If there’s one area where you wouldn’t expect Tesla to run afoul of the law, it’s emissions. And yet.
Today the electric vehicle manufacturer finds itself under scrutiny by the Environmental Protection Agency for allegedly failing to report that its surface coatings comply with hazardous air pollutant regulations.
Tesla revealed the EPA’s allegation in its latest quarterly filing, published today. Listed under Part II, Item 1 “Legal Proceedings,” it reads as follows:
In April 2021, we received a notice from the Environmental Protection Agency (the “EPA”) alleging that Tesla failed to provide records demonstrating compliance with certain requirements under the applicable National Emission Standards for Hazardous Air Pollutants under the Clean Air Act of 1963, as amended, relating to Surface Coating of Automobiles and Light-Duty Trucks regulations. Tesla has responded to all information requests from the EPA and refutes the allegations. While the outcome of this matter cannot be determined at this time, it is not currently expected to have a material adverse impact on our business.
At the moment, there’s no information about what specific proof of compliance Tesla has not provided to authorities. Is it something regarding Tesla’s coating application process? Or could it have to do with the chemicals used in the coating itself? The automaker is adamant that it’s been thoroughly communicative with the EPA regarding each of its inquiries. Of course, Tesla doesn’t have a PR department to reach out to, though we’ve contacted the EPA and will update this article should we learn anything.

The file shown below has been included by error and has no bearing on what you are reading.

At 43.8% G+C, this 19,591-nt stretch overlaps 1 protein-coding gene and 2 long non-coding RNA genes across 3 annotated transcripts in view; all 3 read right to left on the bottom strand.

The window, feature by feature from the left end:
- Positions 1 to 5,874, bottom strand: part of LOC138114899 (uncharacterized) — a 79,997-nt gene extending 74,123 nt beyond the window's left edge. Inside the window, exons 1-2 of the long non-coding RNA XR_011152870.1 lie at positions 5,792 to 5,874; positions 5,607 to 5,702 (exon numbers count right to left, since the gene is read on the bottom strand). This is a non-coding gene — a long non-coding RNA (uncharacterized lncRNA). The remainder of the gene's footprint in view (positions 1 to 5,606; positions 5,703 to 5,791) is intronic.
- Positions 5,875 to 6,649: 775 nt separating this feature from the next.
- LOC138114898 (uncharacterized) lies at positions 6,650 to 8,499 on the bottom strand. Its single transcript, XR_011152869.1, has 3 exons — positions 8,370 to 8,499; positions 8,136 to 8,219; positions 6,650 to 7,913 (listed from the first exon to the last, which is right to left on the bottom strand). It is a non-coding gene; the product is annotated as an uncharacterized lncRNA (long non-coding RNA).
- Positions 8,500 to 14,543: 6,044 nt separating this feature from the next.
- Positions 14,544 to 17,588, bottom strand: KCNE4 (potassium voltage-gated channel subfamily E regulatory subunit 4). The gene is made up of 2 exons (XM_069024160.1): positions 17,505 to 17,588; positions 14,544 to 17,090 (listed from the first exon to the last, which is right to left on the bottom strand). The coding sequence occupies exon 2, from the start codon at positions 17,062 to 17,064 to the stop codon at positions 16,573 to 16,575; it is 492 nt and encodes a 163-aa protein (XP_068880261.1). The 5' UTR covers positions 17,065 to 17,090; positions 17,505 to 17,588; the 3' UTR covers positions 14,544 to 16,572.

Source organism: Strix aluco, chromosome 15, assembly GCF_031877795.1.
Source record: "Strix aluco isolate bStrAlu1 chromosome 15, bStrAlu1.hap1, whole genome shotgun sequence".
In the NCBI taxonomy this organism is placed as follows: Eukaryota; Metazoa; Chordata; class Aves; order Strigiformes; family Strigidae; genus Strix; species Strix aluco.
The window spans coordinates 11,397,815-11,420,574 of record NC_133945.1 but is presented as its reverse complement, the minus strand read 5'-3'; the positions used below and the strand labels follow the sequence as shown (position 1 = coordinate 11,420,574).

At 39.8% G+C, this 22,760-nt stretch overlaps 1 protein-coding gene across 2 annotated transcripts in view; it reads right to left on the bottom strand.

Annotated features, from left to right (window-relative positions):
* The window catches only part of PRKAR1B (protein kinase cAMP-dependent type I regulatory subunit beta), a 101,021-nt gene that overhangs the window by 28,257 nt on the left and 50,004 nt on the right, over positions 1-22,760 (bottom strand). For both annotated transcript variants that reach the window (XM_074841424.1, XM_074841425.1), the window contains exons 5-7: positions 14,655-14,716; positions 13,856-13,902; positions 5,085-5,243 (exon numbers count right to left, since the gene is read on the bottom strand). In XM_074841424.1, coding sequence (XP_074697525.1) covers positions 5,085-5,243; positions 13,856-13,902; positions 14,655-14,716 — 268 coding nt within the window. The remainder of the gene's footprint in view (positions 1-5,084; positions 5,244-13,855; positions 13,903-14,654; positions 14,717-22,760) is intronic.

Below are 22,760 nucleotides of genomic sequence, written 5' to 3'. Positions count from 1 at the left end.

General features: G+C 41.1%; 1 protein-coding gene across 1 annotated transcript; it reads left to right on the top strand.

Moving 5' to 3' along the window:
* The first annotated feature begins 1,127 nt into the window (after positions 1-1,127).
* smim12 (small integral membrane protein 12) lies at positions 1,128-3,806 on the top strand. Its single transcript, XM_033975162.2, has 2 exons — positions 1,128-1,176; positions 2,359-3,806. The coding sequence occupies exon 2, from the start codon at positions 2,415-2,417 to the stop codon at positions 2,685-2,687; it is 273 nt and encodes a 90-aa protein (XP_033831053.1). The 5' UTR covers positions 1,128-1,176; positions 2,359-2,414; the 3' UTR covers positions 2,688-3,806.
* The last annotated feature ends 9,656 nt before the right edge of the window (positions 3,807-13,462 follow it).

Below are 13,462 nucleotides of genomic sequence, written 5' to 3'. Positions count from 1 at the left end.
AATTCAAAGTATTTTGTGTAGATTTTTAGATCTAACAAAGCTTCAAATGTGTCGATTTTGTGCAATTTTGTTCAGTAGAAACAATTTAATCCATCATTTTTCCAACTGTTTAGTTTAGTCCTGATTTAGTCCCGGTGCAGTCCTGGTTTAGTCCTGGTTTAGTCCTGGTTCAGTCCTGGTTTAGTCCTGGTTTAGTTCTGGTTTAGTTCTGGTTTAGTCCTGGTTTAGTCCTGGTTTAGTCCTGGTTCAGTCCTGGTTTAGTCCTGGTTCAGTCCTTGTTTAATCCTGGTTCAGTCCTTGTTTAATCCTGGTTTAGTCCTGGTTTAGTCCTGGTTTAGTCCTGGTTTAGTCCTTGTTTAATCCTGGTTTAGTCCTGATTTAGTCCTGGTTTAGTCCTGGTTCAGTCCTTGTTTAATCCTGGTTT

Last May, Tesla promoted Richard Miller, head of the company’s paint operations, to lead production at its Fremont factory.
Paint quality is something that’s taken Tesla a while to get down, particularly while accelerating Model 3 production — something CEO Elon Musk admitted in an interview with manufacturing expert Sandy Munro back in February.
“One of the things that was happening when we ramped up production was the paint wasn’t necessarily drying enough. So, it’s like if you go faster, you know, it’s just like you discover these things. If we knew them in advance, we’d fix them in advance. But you ramp a line and the paint that had an extra sort of minute to dry or two minutes or whatever, now it doesn’t have that two minutes. And so it was more prone to having issues.”
Tesla doesn’t have any official documentation regarding its coating process on its website. There’s been speculation that California’s regulations limiting volatile organic compounds in automotive coatings required the company to use water-based paints that are more susceptible to picking up blemishes than solvent-based alternatives. Then again, other states have similar laws, so Tesla wouldn’t be the only carmaker facing such a problem.